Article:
Every year, the world commemorates the International Women’s Day (March 8) to recognise the achievements and contribution of women towards creating a better world. Today, the world is faced with a multiplicity of crises, and this only calls for inclusive approaches towards addressing these crises, including child poverty.
Recognising the vital role they play in securing children’s wellbeing and dignity, we work with women leaders from diverse contexts towards creating a world free of child poverty. These women lead and promote innovative solutions aimed at addressing the root causes of child poverty.
In celebrating this year’s International Women’s Day, we cast a spotlight on three young women at the forefront of such innovative solutions to address child poverty.
Shazmin Rafeeq, I CAN Malaysia
Shazmin’s leadership: A community centre to serve children, particularly Rohingya children living as refugees in Kuala Lumpur, Malaysia.
I CAN Malaysia (founded by Shazmin) established a community learning center – the Darul eslah Academy – that provides basic nutrition, non-formal and social skills education to the children living as refugees, as well as volunteer opportunities for university students and other members of the community. Further, I CAN Malaysia, collaborates with several Madrassas to provide psycho-social support to the children, in addition to religious education and nurturing spirituality and positive values. Shazmin has been instrumental in leading these processes and working with other young people to act.
“We believe in the philosophy “Give a man a fish, and you feed him for a day; show him how to catch fish, and you feed him for a lifetime.” The focus of ICAN Malaysia is not only to help people living in or affected by poverty with their basic needs; but also to make them self-reliant by providing required training and guidance accordingly. Instead of considering poor people as burden or liability for the society, with our help, training, assistance and guidance each individual can start contributing to the society in every aspect.”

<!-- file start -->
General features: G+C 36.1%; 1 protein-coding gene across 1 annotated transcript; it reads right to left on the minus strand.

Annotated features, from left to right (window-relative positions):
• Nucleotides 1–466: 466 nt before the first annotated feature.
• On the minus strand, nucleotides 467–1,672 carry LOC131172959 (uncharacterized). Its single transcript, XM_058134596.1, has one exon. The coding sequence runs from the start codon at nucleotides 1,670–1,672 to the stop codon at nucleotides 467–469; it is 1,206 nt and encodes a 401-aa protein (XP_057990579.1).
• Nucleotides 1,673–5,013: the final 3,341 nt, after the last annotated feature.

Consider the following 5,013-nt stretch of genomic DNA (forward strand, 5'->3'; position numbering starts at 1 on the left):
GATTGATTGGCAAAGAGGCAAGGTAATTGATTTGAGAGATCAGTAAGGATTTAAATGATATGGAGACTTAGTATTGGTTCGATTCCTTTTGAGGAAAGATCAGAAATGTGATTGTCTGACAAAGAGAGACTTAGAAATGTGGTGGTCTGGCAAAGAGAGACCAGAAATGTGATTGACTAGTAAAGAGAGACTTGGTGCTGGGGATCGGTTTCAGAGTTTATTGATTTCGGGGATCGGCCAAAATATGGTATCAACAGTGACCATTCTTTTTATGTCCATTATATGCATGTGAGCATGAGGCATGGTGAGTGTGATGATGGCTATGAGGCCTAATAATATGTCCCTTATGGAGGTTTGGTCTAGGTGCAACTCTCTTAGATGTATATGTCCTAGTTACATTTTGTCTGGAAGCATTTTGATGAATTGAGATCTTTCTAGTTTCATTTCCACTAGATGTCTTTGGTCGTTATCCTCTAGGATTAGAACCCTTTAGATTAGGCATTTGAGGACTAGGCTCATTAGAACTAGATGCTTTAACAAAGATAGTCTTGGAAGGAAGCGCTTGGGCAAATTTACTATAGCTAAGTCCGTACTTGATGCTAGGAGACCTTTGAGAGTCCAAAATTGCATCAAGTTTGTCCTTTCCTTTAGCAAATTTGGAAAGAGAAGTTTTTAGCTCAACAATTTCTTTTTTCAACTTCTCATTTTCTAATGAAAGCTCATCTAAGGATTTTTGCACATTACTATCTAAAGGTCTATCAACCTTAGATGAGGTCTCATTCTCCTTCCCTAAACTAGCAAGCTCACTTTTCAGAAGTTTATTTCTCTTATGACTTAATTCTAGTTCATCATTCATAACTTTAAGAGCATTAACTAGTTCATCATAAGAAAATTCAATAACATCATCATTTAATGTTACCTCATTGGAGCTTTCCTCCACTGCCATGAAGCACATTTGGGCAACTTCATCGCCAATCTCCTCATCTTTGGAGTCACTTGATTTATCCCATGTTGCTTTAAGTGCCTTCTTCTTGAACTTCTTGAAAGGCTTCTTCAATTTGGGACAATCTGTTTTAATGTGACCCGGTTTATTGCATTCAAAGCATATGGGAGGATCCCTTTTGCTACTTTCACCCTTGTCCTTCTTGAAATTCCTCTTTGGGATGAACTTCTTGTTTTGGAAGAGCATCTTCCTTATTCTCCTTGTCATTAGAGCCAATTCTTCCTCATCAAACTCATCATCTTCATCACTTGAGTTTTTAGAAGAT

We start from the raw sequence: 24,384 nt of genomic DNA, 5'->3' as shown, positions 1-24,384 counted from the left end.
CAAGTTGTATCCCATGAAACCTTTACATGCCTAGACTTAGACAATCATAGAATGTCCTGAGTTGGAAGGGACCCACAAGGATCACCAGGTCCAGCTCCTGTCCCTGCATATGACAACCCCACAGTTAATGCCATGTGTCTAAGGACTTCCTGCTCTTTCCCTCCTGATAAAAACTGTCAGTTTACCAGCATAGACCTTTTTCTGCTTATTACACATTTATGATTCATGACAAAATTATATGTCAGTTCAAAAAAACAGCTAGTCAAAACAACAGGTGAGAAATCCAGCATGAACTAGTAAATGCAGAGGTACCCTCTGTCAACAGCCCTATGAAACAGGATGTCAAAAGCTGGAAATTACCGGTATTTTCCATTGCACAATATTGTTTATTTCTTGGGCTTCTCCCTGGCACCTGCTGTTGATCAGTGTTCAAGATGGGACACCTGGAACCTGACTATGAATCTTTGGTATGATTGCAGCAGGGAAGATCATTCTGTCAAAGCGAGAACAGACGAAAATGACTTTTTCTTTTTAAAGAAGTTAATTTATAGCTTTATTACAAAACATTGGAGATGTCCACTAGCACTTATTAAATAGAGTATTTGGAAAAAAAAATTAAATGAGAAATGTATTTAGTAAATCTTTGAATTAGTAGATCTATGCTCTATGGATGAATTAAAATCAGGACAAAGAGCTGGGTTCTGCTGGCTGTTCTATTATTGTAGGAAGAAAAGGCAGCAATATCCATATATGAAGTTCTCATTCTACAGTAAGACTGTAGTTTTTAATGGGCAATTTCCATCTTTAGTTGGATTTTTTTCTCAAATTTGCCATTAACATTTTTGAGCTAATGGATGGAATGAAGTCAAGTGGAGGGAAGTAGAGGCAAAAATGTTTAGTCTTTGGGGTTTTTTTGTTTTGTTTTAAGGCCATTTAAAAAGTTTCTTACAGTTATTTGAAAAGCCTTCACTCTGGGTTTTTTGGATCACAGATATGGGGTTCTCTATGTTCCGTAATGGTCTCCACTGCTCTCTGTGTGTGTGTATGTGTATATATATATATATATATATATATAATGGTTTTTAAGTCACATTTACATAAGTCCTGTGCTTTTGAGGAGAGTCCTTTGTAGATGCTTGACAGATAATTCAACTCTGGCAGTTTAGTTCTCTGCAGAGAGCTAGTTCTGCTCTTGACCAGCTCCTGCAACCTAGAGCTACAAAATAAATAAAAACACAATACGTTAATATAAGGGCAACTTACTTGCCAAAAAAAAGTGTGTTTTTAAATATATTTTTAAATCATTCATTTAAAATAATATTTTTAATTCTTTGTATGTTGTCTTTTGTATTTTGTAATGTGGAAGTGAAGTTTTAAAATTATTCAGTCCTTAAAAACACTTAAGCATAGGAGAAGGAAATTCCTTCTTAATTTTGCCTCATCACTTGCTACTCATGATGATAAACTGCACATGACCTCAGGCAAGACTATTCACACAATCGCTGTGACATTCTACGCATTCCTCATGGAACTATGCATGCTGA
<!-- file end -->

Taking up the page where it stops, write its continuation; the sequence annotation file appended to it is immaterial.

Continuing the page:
Zvonimira Jakić, GNRC (Global Network of Religions for Children) Bosnia and Herzegovina
Zvonimira’s leadership: Advocacy and social entrepreneurship.
Zvonimira Jakić is the youth coordinator for the Global Network of Religions for Children (GNRC) in Bosnia and Herzegovina and a youth advisor of the Presidency of Bosnia and Herzegovina, among other key leadership roles. Zvonmira is also a champion of promoting children’s education, forming a global program for tutoring for children in vulenrable circumstances. A receipient of the 2019 SEEBA “Best Young Entrepreneur” Award for the startup “Green Solutions” for innovation in agriculture digitalization, Zvonmira’s work epitomizes this year’s International Women’s Day theme, “DigitALL: Innovation and Technology for Gender Equality.”
“Changemaker (is) the word which explains me the best … I am mentoring several university and high school students around the globe (focusing) on Bosnia and Herzegovina, where I teach and mentor them to become future leaders and changemakers of the world. My motto for change and work is: “INSPIRE.ACT.CHANGE!” … My biggest success is when I see that one of my students made a positive CHANGE in the globe.”
*Zvonmira’s quote is from an interview with the European Democracy Youth Network (EYDN). Read Zvonmira’s full interview ‘Everyday Heros’ responses by the EYDN, here
Haoua Dicko, REJADH (Réseau des Enfants et Jeunes Africains pour les Droits Humains), Mali
Haoua’s leadership: Community mobilisation and youth-led advocacy for human rights and addressing gender-based violence (GBV)
Haoua has been part of the leadership of the REJADH network, spearheading grassroots advocacy work in Mali. REJADH (African Children and Youth Network for Human Rights/Réseau des Enfants et Jeunes Africains pour les Droits Humains) was established as a platform for advocacy by and for young people from 5 countries (Burundi, the Democratic Republic of Congo (DRC), Mali, South Sudan and Somalia) often affected by conflict, poverty, and Gender-Based Violence (GBV). Through this program, we sought to empower young leaders (youth, youth influencers, and young adults) with the necessary skills to help them reduce, prevent, and end gender-based violence and its negative effects on young people and the community at large. Since inception, REJADH has reached more than 5,000 children and youth through direct advocacy efforts. Similarly, its online reach has been overwhelming through the REJADH social media spaces.
“As a member of REJADH since its creation in October 2016 in Addis Ababa, Ethiopia, I can say that REJADH has had a very positive impact in my life, starting with this feeling of being useful in my community. I am now able to serve as a positive example and role model for other young Africans, and more particularly for my Malian brothers and sisters. I am committed to living with a lot of devotion and contribute more to the development of my continent. I believe this piece of wisdom, “the man who fights for others is better than the one who fights for himself”. The fight continues until it succeeds.
Happy International Women’s Day!